In beeswax leather, and in morning frost, I can find you still. Here, in the garden, beside the snow drifts that look like the sight of some ancient avalanche, where we lost three skiers last winter. I am waiting with a steaming mug of something cowardly.
In Woods Hole, by the bakery that my grandmother used to frequent when she lived on island, I am looking on with a puzzled look and a borrowed cap. I am watching a man smoking a long cigarette and dressed in overalls shovel snow away from the door. The smell drifted in over the thin air, and it reminded me of bonfires. There was a blizzard bearing down, and it was an hour and a half before the driving ban was to be imposed. I’d made that venture to see a friend I no longer see any more.
Like my hands on your skin, my writing these days is often lost and aimless. It is as if I am looking through the dark for something, stumbling over forgotten affects, looking for the path that leads down to the water’s edge, and the pond where we used to sit in pine trees and smoke cigarettes.
Feels more and more like I’m wandering the projector illuminated night- calling out a rainstorm of idioms and eccentricities by way of herbal entropy. More and more I feel we’re losing touch with the selves we were beginning to know, back when growing up only went in one direction. Feels more and more like seeing from the eyes of some brilliant madman in sneakers, armed with an IBM Selectric and a train ticket to the campaign trail in the 70’s.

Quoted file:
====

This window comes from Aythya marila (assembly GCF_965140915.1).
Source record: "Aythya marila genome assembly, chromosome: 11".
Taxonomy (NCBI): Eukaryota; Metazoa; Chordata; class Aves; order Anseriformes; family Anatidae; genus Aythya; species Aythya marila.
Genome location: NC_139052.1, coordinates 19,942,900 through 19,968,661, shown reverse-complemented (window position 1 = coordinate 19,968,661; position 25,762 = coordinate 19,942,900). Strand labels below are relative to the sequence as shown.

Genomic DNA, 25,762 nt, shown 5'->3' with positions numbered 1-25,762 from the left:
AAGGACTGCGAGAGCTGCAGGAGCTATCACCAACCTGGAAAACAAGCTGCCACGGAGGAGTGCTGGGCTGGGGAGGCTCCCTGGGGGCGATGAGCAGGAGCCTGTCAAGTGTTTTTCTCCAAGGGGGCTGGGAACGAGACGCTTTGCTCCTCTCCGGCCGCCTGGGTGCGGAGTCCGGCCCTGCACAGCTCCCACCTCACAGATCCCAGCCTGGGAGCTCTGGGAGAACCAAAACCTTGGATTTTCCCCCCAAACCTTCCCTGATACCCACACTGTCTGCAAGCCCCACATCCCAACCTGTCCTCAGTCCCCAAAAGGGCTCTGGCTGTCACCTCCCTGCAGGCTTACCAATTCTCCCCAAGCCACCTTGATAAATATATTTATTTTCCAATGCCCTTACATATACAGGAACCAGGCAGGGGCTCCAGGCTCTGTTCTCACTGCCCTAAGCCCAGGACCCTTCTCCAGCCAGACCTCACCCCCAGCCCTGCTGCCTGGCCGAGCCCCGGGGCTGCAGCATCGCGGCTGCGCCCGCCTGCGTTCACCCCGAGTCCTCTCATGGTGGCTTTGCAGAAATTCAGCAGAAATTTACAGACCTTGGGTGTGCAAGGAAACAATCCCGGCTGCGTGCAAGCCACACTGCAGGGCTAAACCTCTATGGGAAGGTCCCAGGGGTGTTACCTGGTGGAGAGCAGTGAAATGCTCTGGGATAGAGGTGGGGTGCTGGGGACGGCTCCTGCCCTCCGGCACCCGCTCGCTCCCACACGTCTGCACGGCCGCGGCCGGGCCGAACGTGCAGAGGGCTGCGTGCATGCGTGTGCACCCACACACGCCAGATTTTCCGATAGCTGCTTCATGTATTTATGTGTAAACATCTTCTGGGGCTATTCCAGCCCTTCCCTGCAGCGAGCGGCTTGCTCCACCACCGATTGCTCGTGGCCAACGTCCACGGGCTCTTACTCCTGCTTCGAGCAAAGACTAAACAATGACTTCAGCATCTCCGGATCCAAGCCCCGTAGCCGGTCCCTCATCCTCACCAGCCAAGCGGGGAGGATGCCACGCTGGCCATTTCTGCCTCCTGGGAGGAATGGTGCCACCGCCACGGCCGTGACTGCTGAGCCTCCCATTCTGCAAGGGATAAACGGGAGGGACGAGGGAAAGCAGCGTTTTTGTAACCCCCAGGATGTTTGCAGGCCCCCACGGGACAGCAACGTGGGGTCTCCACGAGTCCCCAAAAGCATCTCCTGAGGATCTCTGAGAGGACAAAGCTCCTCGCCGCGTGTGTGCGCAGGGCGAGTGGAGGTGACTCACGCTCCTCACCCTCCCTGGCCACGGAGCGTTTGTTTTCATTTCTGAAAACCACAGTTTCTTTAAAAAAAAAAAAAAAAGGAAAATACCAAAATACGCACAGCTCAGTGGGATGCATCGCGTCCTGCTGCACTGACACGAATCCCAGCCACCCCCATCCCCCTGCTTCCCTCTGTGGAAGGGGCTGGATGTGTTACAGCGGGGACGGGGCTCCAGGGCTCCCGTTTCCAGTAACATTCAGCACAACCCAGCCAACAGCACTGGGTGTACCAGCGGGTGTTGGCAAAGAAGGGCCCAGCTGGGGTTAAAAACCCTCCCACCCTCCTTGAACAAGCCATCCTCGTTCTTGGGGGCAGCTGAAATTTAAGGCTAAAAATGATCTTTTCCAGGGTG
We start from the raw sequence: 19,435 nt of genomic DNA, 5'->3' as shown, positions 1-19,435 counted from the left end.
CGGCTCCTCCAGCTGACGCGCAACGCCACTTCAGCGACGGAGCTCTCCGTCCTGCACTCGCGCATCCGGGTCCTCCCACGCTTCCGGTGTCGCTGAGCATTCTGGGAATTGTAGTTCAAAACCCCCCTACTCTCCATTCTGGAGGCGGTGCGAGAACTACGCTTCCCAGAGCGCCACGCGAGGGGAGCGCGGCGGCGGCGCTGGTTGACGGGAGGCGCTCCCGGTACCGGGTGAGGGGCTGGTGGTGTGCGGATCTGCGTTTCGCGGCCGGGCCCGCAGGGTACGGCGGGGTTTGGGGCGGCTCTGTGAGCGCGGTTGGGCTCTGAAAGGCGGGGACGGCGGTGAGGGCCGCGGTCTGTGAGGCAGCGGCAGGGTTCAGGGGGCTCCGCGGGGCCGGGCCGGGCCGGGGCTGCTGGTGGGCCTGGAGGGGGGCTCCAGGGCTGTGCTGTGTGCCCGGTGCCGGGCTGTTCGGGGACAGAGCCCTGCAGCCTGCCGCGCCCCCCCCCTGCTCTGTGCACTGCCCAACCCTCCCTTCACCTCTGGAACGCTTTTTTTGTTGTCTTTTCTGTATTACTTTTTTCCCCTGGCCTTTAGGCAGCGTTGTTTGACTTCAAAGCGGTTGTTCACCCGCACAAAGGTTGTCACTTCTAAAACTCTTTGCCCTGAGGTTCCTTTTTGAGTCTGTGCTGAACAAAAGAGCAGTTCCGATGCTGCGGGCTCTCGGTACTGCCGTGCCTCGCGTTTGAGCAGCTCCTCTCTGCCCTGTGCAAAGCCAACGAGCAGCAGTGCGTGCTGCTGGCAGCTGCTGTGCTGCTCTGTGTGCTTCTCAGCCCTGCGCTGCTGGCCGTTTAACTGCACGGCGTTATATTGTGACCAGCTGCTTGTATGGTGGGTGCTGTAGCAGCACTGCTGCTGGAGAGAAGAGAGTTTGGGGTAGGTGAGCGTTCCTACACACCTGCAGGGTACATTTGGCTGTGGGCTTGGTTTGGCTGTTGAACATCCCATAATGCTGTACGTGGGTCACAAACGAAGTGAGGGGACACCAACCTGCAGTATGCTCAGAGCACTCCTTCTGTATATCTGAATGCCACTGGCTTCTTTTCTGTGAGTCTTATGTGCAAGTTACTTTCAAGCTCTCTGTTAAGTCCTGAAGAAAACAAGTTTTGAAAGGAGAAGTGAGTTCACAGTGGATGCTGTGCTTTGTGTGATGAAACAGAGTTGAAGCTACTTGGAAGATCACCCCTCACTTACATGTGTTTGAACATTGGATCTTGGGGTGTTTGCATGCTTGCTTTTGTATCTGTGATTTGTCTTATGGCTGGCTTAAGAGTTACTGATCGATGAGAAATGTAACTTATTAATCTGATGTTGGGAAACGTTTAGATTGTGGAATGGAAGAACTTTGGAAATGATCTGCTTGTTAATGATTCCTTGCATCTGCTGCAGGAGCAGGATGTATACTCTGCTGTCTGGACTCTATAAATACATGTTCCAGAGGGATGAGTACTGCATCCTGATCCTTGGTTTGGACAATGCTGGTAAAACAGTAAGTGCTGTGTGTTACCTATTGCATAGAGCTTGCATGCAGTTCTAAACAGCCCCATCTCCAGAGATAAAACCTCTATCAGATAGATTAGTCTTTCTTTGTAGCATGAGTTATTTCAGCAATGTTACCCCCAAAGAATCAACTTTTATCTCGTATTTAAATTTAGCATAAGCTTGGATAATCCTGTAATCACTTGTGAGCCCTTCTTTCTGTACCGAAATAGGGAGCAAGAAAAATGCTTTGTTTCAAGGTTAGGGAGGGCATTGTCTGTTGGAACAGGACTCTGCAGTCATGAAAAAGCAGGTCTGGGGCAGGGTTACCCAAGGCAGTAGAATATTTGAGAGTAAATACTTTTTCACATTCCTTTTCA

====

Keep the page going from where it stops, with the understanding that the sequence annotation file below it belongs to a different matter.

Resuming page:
Maybe I’ll see you around sometime, though I can’t remember the historical precedent. You’re standing near an infinity of shorelines- lighthouses are a common thing in a land of bonfires. I aimed a twin lens reflex I had in my bag and you smiled. But I can’t be sure of who you are. I have too many friends I don’t see any more.
Cape Cod is a Rocky Mountain ranch style house filled with everything I used to be- a landfill of old tapes and old manuscripts. Antiquated selves are collecting like nets on the docks, left to dry by fishermen with heroin problems with cracked hands that have felt more than their fare share.
I want to ask their story. We’re sitting in the air that smells sweetly of diesel with a puzzled look and borrowed boots of beeswax leather.
So now I’ve begun to evoke the madman himself, to find some answer as to how to continue. I can’t see out the windows, but I know that the train is still moving, while the carriage shudders with the pressing of the the keys, lurching forward and then suddenly back.
I know I want to be home. I know I want to be in a little corner in the garden, where we christened a place of bonfires while drinking Rosé. That night I still had poison ivy grafted to my forearm, left from the time Brendan pushed me into the brambles while we were running to the rhythm of crickets and laughing through fields of gnat flies.